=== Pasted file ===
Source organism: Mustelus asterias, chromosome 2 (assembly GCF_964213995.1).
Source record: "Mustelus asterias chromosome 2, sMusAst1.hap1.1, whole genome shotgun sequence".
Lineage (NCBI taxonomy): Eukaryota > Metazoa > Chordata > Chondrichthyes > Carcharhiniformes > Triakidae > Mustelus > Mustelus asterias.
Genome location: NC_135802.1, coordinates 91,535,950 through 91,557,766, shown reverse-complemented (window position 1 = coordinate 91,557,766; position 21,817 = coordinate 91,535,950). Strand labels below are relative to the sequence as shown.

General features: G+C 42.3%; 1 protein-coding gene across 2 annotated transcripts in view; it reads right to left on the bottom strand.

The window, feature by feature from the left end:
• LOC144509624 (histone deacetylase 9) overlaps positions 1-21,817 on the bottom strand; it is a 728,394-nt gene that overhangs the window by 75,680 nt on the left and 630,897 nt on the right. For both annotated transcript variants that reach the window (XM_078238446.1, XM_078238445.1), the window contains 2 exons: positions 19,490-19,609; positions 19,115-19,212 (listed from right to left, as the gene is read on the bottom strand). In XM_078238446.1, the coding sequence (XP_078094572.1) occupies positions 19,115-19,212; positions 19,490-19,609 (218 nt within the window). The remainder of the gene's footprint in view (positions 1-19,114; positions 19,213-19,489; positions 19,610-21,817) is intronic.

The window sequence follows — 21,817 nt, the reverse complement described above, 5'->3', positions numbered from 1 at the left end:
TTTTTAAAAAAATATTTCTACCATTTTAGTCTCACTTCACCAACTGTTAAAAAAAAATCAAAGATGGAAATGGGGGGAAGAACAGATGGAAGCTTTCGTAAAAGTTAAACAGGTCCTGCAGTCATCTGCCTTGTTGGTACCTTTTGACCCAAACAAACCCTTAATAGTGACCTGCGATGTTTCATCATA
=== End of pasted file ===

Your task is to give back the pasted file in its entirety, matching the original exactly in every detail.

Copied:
Source organism: Mustelus asterias, chromosome 2 (assembly GCF_964213995.1).
Source record: "Mustelus asterias chromosome 2, sMusAst1.hap1.1, whole genome shotgun sequence".
Lineage (NCBI taxonomy): Eukaryota > Metazoa > Chordata > Chondrichthyes > Carcharhiniformes > Triakidae > Mustelus > Mustelus asterias.
Genome location: NC_135802.1, coordinates 91,535,950 through 91,557,766, shown reverse-complemented (window position 1 = coordinate 91,557,766; position 21,817 = coordinate 91,535,950). Strand labels below are relative to the sequence as shown.

General features: G+C 42.3%; 1 protein-coding gene across 2 annotated transcripts in view; it reads right to left on the bottom strand.

The window, feature by feature from the left end:
• LOC144509624 (histone deacetylase 9) overlaps positions 1-21,817 on the bottom strand; it is a 728,394-nt gene that overhangs the window by 75,680 nt on the left and 630,897 nt on the right. For both annotated transcript variants that reach the window (XM_078238446.1, XM_078238445.1), the window contains 2 exons: positions 19,490-19,609; positions 19,115-19,212 (listed from right to left, as the gene is read on the bottom strand). In XM_078238446.1, the coding sequence (XP_078094572.1) occupies positions 19,115-19,212; positions 19,490-19,609 (218 nt within the window). The remainder of the gene's footprint in view (positions 1-19,114; positions 19,213-19,489; positions 19,610-21,817) is intronic.

The window sequence follows — 21,817 nt, the reverse complement described above, 5'->3', positions numbered from 1 at the left end:
TTTTTAAAAAAATATTTCTACCATTTTAGTCTCACTTCACCAACTGTTAAAAAAAAATCAAAGATGGAAATGGGGGGAAGAACAGATGGAAGCTTTCGTAAAAGTTAAACAGGTCCTGCAGTCATCTGCCTTGTTGGTACCTTTTGACCCAAACAAACCCTTAATAGTGACCTGCGATGTTTCATCATA